We all have our favorite apps for all the things we do. I use Shazam when I don’t know what song is playing, Maps when I’m lost, FlightRadar24 when I’m curious about the plane flying over my head. These apps are there for my satisfaction; they meet some need.
Each of us have different needs and desires. Apps like SatsFiU Player take advantage of that. Wherever you got this app from, it’s not from the Google Play Store. This app will try to satisfy both your and its developer’s desires.
SafsFiU Player is an app that might come in handy, when you need to be entertained, in an “adult way,” if you know what I mean. For the ones that don’t get it or don’t believe what I’m talking about it, I’ll be clear – it’s an app that plays pornographic movies. There is the standard “catch” which almost every malicious app for android has. In this case, the catch most visible is that it allows the developer to remotely control your phone, in a particular way. The most distressing part is that he can tell your phone to send an SMS to a given number, potentially premium-rated.
Yes, it’s a win-win situation. Kindof. You’ll be pleased by what you see, he’ll be pleased by the money he gets and the information sent from your phone.
Now it’s time to get some information. Let’s pop open the hood and see what the engine is capable of. First thing you’ll notice is the app permissions that are visible during install.
Let’s see: CALL PHONE, SEND SMS, RECEIVE SMS, RECEIVE BOOT COMPLETED, RECORD AUDIO. From that you can tell it’s not going to do any good. You want it to play video, that’s all. The app will run automatically after you power up your phone, that’s why it needs the RECEIVE BOOT COMPLETED permission. Also, it has audio recording capabilities, which are not used in this particular version, but once the app is updated, it might start recording you.
When you start the app, it schedules a system task, that will repeat every 12 hours, which I will talk about later. On the first screen you’ll be “prompted” for a PIN which lucky for us is already entered (0000).
When we look in the source code, it tells us that the pin doesn’t really have any function, since you’re unable to change it and it’s always “0000”. So, when you click Go, it takes you to the next screen, where you can see a screenshot from the video and play button. If you’re 18+, you’re allowed to proceed to the next step in which the actual video will be played. If you’re not, nothing can stop you from proceeding anyway. The video is a minute and a half long and it’s embedded in the app, so it never changes. Twelve hours passed and we received the system alarm which had been set on the app startup. The fun starts here.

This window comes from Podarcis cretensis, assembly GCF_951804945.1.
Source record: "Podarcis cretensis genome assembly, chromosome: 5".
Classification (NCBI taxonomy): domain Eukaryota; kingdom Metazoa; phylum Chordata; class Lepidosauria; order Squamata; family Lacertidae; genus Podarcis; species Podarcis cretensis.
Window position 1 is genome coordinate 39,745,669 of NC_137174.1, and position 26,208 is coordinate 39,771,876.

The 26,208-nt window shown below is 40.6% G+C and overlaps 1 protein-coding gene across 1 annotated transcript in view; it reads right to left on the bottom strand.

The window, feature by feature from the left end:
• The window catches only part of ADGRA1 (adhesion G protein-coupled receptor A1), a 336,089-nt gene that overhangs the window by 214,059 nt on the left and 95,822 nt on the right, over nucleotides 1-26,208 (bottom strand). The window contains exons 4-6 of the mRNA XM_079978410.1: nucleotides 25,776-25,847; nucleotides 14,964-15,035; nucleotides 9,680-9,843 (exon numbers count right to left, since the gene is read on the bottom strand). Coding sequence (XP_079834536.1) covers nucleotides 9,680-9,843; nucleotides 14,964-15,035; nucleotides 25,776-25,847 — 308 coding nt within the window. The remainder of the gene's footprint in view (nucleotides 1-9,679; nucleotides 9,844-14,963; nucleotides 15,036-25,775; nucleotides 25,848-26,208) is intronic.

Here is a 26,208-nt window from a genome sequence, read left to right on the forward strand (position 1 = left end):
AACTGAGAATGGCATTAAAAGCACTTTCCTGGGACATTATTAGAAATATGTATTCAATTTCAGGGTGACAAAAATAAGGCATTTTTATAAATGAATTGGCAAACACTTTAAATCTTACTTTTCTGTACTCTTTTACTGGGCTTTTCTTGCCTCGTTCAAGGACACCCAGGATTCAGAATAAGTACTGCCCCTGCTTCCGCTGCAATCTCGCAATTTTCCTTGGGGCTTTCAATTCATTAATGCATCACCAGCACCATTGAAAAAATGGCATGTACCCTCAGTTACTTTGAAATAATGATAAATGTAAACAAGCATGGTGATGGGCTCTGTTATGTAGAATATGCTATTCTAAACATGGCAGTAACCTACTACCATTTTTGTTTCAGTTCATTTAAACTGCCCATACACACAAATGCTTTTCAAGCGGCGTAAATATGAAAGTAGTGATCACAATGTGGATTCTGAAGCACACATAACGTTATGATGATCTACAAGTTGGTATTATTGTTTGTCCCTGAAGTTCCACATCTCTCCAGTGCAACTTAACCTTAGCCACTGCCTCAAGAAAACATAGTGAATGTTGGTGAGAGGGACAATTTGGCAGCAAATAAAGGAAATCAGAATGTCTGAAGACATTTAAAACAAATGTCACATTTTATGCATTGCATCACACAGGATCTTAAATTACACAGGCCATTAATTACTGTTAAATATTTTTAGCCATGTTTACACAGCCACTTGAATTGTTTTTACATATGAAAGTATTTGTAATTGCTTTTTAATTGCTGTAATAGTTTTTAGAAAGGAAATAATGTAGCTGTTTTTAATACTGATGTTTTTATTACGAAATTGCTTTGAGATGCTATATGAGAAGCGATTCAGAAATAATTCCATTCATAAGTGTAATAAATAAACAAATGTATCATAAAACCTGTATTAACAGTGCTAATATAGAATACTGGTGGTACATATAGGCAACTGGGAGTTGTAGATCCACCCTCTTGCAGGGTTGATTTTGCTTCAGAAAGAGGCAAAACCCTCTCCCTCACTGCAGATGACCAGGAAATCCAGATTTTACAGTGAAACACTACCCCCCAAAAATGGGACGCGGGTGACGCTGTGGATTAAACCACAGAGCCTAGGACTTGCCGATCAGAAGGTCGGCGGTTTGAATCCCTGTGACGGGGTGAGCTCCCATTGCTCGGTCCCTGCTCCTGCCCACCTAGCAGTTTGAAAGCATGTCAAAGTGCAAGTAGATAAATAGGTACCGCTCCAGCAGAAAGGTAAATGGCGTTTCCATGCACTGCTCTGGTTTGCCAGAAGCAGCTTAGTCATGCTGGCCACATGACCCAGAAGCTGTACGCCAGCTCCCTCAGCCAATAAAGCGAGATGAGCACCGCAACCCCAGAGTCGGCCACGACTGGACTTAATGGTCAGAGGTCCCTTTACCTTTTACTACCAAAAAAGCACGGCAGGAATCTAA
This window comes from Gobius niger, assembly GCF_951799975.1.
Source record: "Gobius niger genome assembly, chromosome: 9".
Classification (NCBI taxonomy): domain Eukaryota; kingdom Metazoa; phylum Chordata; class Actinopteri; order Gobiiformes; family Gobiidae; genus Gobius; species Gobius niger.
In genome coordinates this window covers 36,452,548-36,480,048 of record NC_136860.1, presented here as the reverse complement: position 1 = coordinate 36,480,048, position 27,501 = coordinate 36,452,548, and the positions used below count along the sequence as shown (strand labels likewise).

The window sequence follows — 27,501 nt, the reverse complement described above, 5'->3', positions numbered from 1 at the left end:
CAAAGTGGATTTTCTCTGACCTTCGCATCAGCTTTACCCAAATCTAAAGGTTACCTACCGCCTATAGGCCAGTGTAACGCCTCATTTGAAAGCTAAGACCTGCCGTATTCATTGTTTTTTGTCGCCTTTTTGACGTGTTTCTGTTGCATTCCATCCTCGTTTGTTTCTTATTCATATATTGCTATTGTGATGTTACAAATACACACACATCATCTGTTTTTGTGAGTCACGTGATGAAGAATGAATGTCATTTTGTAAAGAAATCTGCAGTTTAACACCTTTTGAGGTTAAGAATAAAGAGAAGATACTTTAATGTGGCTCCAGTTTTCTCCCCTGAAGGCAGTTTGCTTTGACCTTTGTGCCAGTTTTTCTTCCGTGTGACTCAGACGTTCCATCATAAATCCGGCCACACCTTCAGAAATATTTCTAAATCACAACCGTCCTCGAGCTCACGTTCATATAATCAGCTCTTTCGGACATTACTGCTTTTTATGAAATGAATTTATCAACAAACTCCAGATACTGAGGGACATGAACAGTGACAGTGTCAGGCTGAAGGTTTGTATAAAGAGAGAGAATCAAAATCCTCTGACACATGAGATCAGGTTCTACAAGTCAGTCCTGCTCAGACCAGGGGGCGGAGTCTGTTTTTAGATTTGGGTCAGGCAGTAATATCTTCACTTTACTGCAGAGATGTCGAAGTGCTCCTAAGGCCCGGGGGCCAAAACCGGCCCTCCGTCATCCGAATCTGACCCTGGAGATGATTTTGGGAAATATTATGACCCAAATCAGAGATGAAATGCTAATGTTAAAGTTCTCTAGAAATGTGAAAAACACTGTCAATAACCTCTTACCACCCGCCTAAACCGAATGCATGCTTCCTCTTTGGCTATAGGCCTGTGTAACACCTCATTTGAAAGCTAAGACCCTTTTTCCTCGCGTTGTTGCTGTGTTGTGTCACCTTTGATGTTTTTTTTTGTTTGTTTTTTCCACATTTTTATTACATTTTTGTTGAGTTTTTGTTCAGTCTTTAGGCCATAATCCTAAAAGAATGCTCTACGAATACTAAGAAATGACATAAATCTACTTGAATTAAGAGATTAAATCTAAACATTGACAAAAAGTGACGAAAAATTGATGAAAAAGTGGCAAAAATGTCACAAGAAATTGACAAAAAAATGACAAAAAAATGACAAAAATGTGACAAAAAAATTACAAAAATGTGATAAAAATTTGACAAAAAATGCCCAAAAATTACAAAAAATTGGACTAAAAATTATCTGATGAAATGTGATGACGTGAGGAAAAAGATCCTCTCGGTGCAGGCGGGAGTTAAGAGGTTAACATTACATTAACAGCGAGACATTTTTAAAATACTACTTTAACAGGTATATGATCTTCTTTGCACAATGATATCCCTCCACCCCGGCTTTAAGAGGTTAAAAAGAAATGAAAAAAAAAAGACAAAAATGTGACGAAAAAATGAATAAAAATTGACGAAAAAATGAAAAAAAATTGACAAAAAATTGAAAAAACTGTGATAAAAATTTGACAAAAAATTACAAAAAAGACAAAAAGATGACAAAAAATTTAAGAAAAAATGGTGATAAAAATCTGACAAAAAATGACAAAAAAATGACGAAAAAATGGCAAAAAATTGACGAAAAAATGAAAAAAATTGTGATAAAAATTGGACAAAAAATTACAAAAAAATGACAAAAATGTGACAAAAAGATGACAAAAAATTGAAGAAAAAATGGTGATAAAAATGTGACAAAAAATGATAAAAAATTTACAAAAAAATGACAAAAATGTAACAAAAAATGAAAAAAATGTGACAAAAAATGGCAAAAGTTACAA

The app will read your phone number, IMSI (SIM card serial number) and system time. Then it checks whether the phone is connected to the network. If so, it checks for a variable that’s called here “firstRun”. If the value is 0, a new value will be generated and stored (random number from 1000000 to 9000000). The next step is checking whether the app is in “active mode” (default is 1 – yes). If the active mode is on, the story continues.
The app sends your phone number, IMSI, operator name, a static parameter called “app=harvest” and system time to a remote server (probably owned by the maker of this app), which answers either with:
- **S*M*S** – SMS message with the firstRun ID will be sent from your phone to a given number
- **DE*ACTIVATE** – app will be deactivated (active mode will be set to 0) so it no longer sends automatically all information to server
- **ACTIVATE** – app will be activated
That is only one part of the app. The second part does something more. As I said before, the app is capable of handling incoming SMS messages. When a message arrives, it gets processed by all the apps that have the RECEIVE_SMS receiver registered, by priority. This app has priority 999 (the higher the number the lower its priority) which probably makes it the last app that is notified. In case it’s not the last app, it aborts the broadcast and no more apps will be notified.
Then the app reads the SMS message and stores the sender, text and SMS center number. The next step is to harvest information about your phone: firstRun ID, system version & build, device name, country you’re in, your phone number and operator.
All this information followed by the sender of the incoming SMS, SMStext and SMSservice number, time and IMSI will be sent to server.
So, to wrap it up, the app
- Does send SMS messages to numbers you don’t see
- Uploads sensitive information about your phone and
- Lets someone else control your phone (not completely, but still.. you’re not the one that sends the SMS).
Now you know the story of SafsFiU Player. Sure it’s okay to please your senses whenever you feel like it, but as always, be safe and use protection. You can download our avast! Mobile Security on Google Play Store
APK Package: com.loober.satsfiu